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A Man of Peace? Jury Is Still Out : Nobel committee would be premature to tap PLO's Yasser Arafat

October 13, 1994

There are many compelling reasons the world should acknowledge and even reward the recent progress toward peace in the Middle East. That said, however, the decision reportedly made by the Nobel Prize Committee to grant its prestigious 1994 Peace Prize to both Israeli Prime Minister Yitzhak Rabin and PLO Chairman Yasser Arafat is both premature and problematic.

A formal announcement by the usually staid and secretive Nobel committee is due Friday in Olso. But already word of Arafat's selection, as well as lingering questions about the long-term viability of the nascent peace process, has justifiably generated controversy.

The last time the Nobel committee created this kind of stir was 1973, when it split the prize between Henry A. Kissinger, secretary of state in the Nixon Administration, and North Vietnam's Le Duc Tho. It turned out that peace would not return to Vietnam until two years later, and not without a great deal more bloodshed.

Given that experience, it is indeed peculiar that the committee would move so quickly to honor the likes of Yasser Arafat.

Taking nothing away from last year's historic Israeli-PLO agreement, which called for normalization of relations and began the process of transferring autonomy to the Palestinians in the long-disputed West Bank and Gaza Strip, there are still troubling questions about the PLO leader's commitment to peace.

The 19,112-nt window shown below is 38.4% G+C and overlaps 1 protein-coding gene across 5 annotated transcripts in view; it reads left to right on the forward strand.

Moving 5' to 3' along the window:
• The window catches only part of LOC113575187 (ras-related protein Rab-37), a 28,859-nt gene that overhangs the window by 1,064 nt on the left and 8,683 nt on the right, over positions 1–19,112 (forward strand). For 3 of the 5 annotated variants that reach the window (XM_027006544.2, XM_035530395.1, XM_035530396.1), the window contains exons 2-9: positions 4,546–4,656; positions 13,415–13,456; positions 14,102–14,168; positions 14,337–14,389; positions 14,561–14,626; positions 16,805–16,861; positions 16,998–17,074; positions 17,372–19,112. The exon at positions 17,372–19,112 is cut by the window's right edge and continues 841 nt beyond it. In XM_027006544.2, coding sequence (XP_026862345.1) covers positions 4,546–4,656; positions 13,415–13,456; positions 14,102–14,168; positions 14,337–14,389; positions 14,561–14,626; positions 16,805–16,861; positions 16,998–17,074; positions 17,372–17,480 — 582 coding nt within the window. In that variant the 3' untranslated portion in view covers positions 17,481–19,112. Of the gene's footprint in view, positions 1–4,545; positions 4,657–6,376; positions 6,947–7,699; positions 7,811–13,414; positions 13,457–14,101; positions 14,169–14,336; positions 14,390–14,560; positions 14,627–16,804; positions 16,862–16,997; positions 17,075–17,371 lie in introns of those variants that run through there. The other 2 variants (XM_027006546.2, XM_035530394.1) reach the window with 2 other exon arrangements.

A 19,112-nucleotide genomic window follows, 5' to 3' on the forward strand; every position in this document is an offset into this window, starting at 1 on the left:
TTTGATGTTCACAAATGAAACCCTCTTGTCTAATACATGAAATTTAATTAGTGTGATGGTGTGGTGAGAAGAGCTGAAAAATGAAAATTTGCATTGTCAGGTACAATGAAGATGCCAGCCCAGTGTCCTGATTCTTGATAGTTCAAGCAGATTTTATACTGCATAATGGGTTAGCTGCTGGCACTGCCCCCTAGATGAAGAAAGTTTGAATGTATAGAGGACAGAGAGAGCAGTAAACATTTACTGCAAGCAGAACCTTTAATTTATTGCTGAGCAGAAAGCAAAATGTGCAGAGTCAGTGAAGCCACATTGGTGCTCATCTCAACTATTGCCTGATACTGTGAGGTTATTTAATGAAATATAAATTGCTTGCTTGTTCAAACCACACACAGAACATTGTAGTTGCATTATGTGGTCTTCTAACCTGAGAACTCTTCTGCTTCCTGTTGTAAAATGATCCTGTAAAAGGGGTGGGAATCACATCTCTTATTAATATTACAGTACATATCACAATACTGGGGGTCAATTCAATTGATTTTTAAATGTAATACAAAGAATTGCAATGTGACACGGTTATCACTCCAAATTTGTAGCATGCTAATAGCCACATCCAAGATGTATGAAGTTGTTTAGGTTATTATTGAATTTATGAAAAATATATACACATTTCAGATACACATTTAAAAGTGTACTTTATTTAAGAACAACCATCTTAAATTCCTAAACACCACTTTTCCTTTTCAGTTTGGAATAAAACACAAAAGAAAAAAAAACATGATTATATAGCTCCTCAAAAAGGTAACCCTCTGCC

For one there is Arafat's historical link to terrorism, including the 1972 attack on Israeli athletes taking part in the Olympics at Munich.

Also, it is worth remembering that his sudden cooperative spirit has coincided with the PLO's loss of funding from the Soviet Union and from Persian Gulf states when he sided with Iraq in the Gulf War.

Time will tell if Arafat is truly deserving of the highest peace honor in the world. After all, other leaders in the Middle East--the late Israeli Prime Minister Menachem Begin comes to mind--were able to overcome the violent politics of their early years to eventually be regarded as statesmen and even peacemakers. But that time has not yet come for Arafat.

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